VOL. 133 | NO. 108 | Wednesday, May 30, 2018
Tips to Halt Small Business Scammers in Their Tracks
One of the oldest, but still popular, scams perpetrated against businesses is the “office supply scam.” Small businesses, nonprofit organizations, schools and other organizations are tricked and even intimidated into paying for supplies they didn’t order.
Telestar Consulting, which did business as United Business Supply and later Kleritec, and its owner paid $7 million to settle Federal Trade Communications charges that they tricked child care centers, schools and police and fire departments into paying for office and cleaning supplies they didn’t order. In announcing the settlement, the FTC noted the valuable assistance the Better Business Bureau of Los Angeles and Silicon Valley provided in its investigation.
The companies offered an initial shipment as free, or a low-cost “good deal,” but didn’t disclose the total cost and terms to organizations that accepted the offer. They sent additional unordered shipments and threatened to refer the organizations to collections if they refused to pay. Scammers often claim to have recordings of employees agreeing to orders, but if such recordings exist at all, they’re usually doctored.
In other cases, scammers have engaged unwitting employees by saying they’re calling to “confirm” an existing order, to “verify” an address, or to offer a “free catalog.”
The FTC and BBB offer the following advice to protect your organization from office supply scams:
Unordered merchandise is yours. If your business receives merchandise no one on your staff ordered, the law says you don’t have to return it and the vendor can’t legally collect on it, even if you used the item before you realized it was unordered.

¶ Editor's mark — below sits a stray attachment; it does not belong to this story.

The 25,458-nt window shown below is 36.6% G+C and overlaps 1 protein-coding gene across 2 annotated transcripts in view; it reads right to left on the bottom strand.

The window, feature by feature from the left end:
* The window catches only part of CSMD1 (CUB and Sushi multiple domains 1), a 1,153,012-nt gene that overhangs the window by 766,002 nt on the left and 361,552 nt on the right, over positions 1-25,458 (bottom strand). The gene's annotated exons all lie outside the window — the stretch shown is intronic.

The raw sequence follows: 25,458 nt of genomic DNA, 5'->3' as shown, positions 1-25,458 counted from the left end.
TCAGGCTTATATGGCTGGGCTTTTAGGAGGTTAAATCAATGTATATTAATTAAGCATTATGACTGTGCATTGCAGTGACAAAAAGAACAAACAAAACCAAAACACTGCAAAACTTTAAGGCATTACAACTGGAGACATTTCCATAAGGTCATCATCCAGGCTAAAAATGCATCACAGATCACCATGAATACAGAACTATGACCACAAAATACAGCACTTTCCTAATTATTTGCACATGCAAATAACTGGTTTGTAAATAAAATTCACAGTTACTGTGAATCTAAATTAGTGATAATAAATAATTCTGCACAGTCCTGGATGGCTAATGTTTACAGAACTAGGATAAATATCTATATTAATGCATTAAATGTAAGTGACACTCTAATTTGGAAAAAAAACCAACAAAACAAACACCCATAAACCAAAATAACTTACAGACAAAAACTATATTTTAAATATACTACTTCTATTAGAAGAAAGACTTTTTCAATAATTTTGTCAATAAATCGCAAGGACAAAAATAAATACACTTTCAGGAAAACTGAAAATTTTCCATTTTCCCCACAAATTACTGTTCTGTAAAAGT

Your best defense is a trained staff. Spend five minutes at a staff meeting educating your team about the signs of an office supply scam. Caution them about fake friendly callers who worm their way in by claiming to have done business with you before or who say they have an “urgent” need to speak to someone in your maintenance department. For nonprofits, let volunteers know that fraudsters also target charities, churches and community groups.
Consolidate contacts. Office supply scammers try to exploit the fact that small businesses aren’t likely to have purchasing departments. But you can still designate one person to respond to all inquiries about office supplies, “free” offers, or “existing” orders. Putting one person in charge – especially a staffer with a well-calibrated baloney detector – can help protect your company from con artists.
Investigate every invoice. Don’t pay a penny unless you know the bill is for items you or your staff actually authorized. If someone tries to pressure you into paying for unordered merchandise, complain to the FTC or your state attorney general and let the pushy caller know you’re on to him.
Find more information about common small business scams at www.ftc.gov/SmallBusiness.
Randy Hutchinson, president and CEO of the Better Business Bureau of the Mid-South, can be reached at email@example.com